Fish to dance for joy in Rogue River

by CLIFF AND NANCY HILL

One of the most popular entrants in last year’s 2009 ArtPrize competition in Grand Rapids was “Nessie,” who finished in sixth place in the inaugural event. Kids, in particular, loved “Nessie” as she regally floated in the Grand River while tethered to the Blue Pedestrian Bridge in the heart of downtown Grand Rapids.

Steve Anderson’s son, Chad, no small man himself, stands beneath the centerpiece steelhead of the “Water Dance” sculpture he helped his dad create. Photo by CLIFF HILL

Rockford believes they can do Grand Rapids one better. Rockford City Manager Michael Young announced at the April City Council meeting that “Water Dance” had been completed by its creators and is almost ready to be installed above the water and in front of the concrete wall between the two wings of Rockford’s iconic Rogue River Dam. This could only happen in the biggest little city in Michigan!

Readers may remember the Squire’s exclusive front-page coverage of “Water Dance” in the Dec. 3, 2009 edition (visit www.rockfordsquire.com to read the entire story). The imaginative and genius mind of Steve Anderson of Anderson’s Metal Sculpture in the CedarRock area was then in the midst of creating a stunning and breathtaking stainless steel sculpture of three leaping fish—not just any fish, but three fish synonymous with the Rogue River: a brown trout, a steelhead, and a rainbow trout.

Anderson’s Metal Sculpture had been commissioned by the City of Rockford to create “Water Dance.” Costs associated, less labor, were underwritten by the Downtown Development Authority (DDA) and the Rockford Area Arts Commission. For his part, Anderson was gifting labor costs to the City he and his family have come to love.

Last week we paid a return visit to Anderson’s studio, tucked away in the woods between Rockford and Cedar Springs, for an exclusive look at what for Anderson was a work of love. It is both beautiful and stunning and, when placed in front of the dam in the Rogue River, will encompass an area 25 feet wide by 9 feet high. The fish, of the three-dimensional sculpture, are awesomely grand in size.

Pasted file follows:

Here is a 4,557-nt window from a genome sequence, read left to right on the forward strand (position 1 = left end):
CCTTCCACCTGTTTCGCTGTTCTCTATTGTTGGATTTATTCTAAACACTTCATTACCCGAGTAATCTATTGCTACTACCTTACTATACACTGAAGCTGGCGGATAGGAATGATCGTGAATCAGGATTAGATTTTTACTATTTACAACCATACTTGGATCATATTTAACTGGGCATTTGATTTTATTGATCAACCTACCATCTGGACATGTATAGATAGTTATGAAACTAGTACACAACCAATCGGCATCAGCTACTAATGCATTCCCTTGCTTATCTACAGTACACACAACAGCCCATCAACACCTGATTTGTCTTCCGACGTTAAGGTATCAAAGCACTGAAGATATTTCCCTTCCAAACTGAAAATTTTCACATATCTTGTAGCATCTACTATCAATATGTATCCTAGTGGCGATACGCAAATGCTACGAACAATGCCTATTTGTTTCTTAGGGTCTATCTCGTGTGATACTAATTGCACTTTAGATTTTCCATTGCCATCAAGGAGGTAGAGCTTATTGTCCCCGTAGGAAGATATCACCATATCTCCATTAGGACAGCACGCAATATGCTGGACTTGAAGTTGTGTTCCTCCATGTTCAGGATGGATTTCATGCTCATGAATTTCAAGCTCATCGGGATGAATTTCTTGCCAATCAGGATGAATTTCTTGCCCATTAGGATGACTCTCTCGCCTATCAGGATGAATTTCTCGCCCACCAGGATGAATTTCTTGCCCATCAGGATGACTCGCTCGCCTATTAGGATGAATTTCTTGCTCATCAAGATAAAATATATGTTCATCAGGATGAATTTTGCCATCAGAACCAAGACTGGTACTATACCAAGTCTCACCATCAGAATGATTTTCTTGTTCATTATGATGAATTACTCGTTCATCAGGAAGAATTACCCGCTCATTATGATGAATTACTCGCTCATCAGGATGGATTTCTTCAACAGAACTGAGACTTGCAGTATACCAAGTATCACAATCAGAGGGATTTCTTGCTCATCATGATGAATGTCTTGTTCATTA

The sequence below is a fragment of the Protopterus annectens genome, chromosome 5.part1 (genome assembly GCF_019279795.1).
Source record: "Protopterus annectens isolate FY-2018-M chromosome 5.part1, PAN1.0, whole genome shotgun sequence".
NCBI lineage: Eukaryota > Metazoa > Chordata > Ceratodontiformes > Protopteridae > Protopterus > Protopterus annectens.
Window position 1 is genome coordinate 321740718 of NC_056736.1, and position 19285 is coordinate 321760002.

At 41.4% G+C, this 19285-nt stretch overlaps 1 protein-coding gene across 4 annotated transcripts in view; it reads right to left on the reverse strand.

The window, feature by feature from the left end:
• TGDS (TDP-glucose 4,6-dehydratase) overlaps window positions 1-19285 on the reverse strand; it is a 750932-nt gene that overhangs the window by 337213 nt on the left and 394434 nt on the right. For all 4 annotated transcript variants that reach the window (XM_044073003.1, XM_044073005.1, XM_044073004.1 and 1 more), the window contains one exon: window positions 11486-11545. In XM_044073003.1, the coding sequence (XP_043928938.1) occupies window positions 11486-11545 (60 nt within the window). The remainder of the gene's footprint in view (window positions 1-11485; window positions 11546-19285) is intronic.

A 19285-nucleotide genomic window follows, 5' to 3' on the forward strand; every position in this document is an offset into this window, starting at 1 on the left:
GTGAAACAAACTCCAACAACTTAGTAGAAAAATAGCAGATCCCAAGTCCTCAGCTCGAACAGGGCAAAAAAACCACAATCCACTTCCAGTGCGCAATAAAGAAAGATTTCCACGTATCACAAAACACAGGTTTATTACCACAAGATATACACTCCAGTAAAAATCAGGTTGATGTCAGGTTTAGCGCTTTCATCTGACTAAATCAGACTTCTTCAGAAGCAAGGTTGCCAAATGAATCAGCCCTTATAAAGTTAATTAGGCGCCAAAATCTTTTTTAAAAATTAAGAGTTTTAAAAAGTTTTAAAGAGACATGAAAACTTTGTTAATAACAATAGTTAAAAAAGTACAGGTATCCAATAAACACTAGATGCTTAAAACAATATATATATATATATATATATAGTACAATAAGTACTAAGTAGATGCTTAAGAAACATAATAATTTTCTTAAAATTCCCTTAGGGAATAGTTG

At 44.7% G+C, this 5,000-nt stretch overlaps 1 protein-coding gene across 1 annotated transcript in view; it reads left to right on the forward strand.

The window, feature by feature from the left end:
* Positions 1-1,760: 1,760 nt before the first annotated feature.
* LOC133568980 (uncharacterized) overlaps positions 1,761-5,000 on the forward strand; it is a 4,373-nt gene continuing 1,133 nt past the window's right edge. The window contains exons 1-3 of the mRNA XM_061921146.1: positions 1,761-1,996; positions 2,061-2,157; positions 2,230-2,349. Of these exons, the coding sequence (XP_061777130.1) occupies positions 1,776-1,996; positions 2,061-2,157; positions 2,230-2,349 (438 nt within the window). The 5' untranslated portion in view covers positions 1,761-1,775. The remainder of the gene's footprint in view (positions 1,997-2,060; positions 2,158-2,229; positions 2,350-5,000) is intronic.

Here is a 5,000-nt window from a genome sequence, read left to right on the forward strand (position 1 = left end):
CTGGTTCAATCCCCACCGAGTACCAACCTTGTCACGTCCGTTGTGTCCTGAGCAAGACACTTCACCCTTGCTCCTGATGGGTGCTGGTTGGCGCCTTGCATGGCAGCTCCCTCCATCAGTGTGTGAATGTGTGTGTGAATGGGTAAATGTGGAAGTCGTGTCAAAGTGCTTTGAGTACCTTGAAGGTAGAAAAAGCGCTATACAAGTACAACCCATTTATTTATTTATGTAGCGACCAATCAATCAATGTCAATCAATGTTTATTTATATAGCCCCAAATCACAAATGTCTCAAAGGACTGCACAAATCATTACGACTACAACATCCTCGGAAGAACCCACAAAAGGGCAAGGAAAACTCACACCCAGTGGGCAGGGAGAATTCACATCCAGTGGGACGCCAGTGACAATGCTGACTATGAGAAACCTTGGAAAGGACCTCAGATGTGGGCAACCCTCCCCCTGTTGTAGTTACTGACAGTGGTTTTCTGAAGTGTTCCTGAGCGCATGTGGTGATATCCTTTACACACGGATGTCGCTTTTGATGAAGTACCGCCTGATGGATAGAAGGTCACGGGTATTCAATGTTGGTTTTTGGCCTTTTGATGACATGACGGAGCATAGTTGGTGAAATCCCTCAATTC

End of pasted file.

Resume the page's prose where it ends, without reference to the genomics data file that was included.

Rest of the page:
Coincidentally, “Nessie” was recently reported to be lurking in the waters of Rockford’s Rum Creek millpond. But those rumors turned out to be a great April Fools joke. “Nessie,” in reality, is currently suffering a slow deterioration in a temporary home on the waters of the pond at the entrance to John Ball Park Zoo. In contrast, “Water Dance” was designed and constructed to withstand the test of time. “It will grace the Rockford Dam for generations to come,” said Anderson.

So in late May or early June, keep your eyes peeled on the Rockford Dam as the crew from Anderson’s, along with the skillful assistance of Rockford’s Public Service Department, installs “Water Dance.”

The completed sculpture will be supported and anchored to the dam’s foundation and tethered to the concrete wall in the center of the dam’s two wings for added stability.

It might be a good idea to have a camera handy, as every drawing, every postcard, and every photograph previously taken of the Rockford landmark will be henceforth outdated.

“Water Dance” will be dedicated immediately following the annual Start of Summer (SOS) Parade on Saturday, June 12.

“The four-day SOS weekend and dedication of ‘Water Dance’ will kick off summer through fall festivities celebrating the City of Rockford’s 75th anniversary,” said Young. Details on these festivities will be found in future editions of The Rockford Squire.

Plan on attending the “Water Dance” dedication ceremony on June 12 and be a part of history in the making.

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    About Squire News
    The Squire has been Rockford’s free weekly newspaper since 1871. Our loyal readership includes over fifteen thousand homes in the Rockford area, including the affluent Lakes area of Lake Bella Vista, Bostwick Lake and Silver Lake; Belmont, Blythefield, as well as Algoma, Courtland, Cannon and Plainfield Townships. The Squire is distributed through the U.S. Post Office every Thursday. We also deliver to in-town businesses and homes with paper carriers and news stands in our grocery stores and over thirty local shops.

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